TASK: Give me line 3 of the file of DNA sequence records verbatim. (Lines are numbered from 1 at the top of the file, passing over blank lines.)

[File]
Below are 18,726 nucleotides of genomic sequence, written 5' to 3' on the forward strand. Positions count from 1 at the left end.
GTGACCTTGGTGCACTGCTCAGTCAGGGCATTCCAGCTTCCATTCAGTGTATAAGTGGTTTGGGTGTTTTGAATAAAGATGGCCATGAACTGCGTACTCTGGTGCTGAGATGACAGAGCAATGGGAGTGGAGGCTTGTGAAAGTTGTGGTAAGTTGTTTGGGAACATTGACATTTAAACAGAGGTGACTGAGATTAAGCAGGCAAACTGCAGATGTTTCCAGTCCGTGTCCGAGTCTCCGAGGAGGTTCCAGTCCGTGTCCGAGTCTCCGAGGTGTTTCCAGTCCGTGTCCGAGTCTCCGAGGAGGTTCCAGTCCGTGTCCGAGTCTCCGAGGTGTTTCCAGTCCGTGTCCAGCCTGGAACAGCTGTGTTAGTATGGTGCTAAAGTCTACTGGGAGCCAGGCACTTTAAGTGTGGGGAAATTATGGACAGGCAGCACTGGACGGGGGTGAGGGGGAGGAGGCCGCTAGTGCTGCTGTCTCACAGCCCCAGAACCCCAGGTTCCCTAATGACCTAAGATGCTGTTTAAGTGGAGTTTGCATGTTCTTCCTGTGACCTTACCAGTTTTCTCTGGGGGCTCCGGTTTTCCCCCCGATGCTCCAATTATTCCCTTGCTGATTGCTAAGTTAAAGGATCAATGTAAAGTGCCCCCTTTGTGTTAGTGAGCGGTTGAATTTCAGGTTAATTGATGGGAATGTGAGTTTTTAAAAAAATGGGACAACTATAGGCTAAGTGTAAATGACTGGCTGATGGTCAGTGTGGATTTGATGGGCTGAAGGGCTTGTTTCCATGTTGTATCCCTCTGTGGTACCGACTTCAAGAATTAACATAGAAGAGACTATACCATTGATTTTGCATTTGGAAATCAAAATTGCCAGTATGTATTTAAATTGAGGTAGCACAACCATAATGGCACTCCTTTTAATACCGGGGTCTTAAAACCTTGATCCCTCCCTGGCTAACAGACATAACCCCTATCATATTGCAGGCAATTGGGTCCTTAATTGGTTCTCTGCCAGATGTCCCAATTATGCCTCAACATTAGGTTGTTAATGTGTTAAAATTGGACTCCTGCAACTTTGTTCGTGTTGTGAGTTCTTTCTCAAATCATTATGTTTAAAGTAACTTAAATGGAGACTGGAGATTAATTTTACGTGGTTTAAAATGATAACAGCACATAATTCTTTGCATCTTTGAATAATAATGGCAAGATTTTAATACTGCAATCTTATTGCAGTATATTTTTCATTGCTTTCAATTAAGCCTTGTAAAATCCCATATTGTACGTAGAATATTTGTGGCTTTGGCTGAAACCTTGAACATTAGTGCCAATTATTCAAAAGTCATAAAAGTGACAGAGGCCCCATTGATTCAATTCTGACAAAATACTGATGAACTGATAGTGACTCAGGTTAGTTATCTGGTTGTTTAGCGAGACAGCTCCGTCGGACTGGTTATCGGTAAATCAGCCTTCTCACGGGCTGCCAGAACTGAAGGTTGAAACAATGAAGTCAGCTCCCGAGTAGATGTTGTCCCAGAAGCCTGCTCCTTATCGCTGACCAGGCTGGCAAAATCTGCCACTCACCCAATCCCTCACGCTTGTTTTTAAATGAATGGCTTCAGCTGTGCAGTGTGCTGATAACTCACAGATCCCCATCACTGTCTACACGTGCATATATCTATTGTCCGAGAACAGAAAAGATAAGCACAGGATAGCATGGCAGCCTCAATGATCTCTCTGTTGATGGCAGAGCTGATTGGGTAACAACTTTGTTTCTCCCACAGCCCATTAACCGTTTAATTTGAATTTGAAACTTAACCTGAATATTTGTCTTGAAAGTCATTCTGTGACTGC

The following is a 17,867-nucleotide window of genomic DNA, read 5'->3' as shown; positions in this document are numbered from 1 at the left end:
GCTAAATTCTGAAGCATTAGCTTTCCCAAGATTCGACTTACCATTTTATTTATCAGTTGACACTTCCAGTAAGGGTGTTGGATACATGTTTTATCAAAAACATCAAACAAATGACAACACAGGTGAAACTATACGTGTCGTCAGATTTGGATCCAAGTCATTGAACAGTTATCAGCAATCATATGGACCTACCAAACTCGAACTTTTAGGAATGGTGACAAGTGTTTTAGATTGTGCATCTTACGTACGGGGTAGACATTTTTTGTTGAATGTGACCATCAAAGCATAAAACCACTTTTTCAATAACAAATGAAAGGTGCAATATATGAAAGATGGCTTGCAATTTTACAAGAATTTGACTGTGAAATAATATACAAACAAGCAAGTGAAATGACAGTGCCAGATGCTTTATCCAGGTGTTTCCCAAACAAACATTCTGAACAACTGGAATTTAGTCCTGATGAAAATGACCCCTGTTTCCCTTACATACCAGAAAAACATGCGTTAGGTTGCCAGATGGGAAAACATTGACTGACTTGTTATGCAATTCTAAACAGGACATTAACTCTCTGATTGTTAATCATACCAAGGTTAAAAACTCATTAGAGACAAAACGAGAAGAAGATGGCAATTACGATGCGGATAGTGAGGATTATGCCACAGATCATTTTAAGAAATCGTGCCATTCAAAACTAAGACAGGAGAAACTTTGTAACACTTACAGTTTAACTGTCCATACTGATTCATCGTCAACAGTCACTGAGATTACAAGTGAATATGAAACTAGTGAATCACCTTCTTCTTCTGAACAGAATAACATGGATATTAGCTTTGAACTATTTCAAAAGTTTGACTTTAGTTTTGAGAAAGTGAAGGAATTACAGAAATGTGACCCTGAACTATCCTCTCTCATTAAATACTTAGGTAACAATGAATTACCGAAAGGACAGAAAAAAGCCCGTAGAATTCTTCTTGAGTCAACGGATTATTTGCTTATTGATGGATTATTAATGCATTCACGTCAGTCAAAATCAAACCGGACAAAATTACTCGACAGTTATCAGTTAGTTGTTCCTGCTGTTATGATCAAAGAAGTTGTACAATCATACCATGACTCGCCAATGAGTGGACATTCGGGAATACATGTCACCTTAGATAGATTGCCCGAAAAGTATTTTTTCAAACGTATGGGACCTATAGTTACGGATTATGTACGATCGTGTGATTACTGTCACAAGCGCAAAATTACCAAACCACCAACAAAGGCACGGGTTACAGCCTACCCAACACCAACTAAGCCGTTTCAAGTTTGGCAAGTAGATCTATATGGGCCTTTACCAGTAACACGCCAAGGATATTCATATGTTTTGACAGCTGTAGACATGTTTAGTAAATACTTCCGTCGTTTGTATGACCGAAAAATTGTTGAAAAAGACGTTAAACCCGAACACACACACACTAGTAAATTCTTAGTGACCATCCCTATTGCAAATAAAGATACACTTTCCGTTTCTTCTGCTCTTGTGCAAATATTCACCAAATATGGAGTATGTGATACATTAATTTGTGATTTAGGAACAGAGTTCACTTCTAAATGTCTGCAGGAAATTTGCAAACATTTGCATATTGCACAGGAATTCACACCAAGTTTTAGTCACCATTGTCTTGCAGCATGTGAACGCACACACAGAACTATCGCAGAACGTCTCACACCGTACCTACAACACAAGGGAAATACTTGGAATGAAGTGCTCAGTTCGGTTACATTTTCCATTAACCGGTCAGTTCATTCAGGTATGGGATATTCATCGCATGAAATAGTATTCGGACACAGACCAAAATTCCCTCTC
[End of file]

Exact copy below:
The following is a 17,867-nucleotide window of genomic DNA, read 5'->3' as shown; positions in this document are numbered from 1 at the left end: